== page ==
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Babies weaned on pureed food tend to end up fatter than infants whose first tastes are finger food, researchers believe. Spoon feeding babies mashed up fruits and vegetables appears to give them a sweeter tooth, a Nottingham University team found after studying 155 children.

Infants who are instead allowed to feed themselves solids tend to favour more satiating carbohydrates like toast. This early self-regulation of what to eat keeps them slim, BMJ Open says.

The researchers found spoon-fed babies were more often obese, although, overall, most of the youngsters in both groups were a healthy weight. This weight difference remained even after the investigators accounted for other factors that might have influenced the findings, such the baby's birth weight, how long they were breastfed for and whether their parents were rich or poor.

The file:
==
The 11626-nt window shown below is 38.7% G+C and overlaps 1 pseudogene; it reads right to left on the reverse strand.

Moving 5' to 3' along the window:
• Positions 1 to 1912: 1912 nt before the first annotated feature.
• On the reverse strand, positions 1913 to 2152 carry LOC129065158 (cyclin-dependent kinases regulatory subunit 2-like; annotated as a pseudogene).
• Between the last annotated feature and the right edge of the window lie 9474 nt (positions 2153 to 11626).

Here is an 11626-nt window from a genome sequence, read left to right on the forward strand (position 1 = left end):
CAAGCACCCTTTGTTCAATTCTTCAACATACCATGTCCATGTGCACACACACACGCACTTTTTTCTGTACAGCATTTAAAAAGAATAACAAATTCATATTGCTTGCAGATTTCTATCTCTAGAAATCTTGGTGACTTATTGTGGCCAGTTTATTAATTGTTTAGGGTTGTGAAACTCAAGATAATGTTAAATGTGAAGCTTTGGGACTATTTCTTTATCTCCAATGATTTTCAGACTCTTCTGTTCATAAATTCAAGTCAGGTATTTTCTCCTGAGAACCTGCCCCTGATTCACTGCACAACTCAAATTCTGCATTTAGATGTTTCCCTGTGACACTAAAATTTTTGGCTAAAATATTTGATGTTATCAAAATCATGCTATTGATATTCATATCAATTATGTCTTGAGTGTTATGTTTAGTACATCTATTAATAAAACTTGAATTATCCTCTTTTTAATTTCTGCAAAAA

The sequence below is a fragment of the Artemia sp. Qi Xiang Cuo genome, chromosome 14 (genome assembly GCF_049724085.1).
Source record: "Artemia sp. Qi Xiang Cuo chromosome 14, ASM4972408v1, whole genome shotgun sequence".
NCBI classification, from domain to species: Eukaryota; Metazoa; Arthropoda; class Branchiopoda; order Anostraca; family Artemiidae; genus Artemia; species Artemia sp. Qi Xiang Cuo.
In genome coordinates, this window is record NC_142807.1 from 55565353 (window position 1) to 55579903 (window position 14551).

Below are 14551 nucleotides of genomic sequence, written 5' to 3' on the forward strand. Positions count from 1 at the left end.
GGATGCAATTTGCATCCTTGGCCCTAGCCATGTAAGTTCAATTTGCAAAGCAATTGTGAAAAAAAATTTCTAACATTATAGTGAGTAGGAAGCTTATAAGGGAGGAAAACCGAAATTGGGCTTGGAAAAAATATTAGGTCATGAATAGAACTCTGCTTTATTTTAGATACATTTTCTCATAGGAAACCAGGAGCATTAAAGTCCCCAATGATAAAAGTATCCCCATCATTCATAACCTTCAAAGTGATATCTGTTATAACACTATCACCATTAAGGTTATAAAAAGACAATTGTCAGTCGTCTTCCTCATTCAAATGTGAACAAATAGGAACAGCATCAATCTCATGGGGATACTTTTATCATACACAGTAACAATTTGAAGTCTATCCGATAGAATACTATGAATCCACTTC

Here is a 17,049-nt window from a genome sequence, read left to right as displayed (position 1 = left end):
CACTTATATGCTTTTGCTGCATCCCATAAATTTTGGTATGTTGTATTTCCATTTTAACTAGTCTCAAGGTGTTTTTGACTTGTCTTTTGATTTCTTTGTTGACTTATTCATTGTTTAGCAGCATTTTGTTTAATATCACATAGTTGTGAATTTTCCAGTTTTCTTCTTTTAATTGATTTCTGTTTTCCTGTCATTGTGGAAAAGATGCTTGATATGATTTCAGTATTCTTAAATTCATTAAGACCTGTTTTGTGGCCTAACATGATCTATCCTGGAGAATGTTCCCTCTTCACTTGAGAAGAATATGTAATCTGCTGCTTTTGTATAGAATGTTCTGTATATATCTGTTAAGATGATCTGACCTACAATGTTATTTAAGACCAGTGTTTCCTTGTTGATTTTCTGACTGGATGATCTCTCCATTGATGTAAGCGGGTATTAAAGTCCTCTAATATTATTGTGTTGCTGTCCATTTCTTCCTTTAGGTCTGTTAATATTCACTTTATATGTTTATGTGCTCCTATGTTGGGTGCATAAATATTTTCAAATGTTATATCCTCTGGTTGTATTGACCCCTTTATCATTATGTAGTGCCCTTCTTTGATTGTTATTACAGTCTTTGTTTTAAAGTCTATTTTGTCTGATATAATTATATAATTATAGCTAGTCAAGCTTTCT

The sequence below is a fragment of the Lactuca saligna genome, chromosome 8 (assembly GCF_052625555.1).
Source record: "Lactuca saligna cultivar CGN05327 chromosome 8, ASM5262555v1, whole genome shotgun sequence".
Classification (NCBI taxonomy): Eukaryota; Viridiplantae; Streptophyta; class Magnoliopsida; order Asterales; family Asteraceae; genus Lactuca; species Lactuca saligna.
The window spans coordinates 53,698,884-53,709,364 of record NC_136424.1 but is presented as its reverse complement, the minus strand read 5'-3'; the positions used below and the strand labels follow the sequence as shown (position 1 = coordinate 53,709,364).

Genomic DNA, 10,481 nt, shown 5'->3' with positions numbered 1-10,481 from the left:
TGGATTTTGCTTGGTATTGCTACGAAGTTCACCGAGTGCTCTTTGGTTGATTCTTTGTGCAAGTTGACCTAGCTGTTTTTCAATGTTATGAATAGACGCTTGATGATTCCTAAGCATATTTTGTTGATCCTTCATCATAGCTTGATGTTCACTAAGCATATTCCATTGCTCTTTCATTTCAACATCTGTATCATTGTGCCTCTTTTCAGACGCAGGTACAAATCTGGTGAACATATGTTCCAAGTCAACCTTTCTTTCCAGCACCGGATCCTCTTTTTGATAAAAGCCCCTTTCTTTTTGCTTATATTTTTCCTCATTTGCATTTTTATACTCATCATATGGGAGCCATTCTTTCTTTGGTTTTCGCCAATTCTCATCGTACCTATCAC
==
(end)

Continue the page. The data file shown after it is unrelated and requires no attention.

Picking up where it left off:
Dr Ellen Townsend, who led the research, believes baby-led weaning - where the child is offered a range of chunky foods to grab and self-feed - sets the stage for healthy eating in early childhood.The ages of the 155 children who took part in the study ranged between 20 months and six years.

Sourced BBC news

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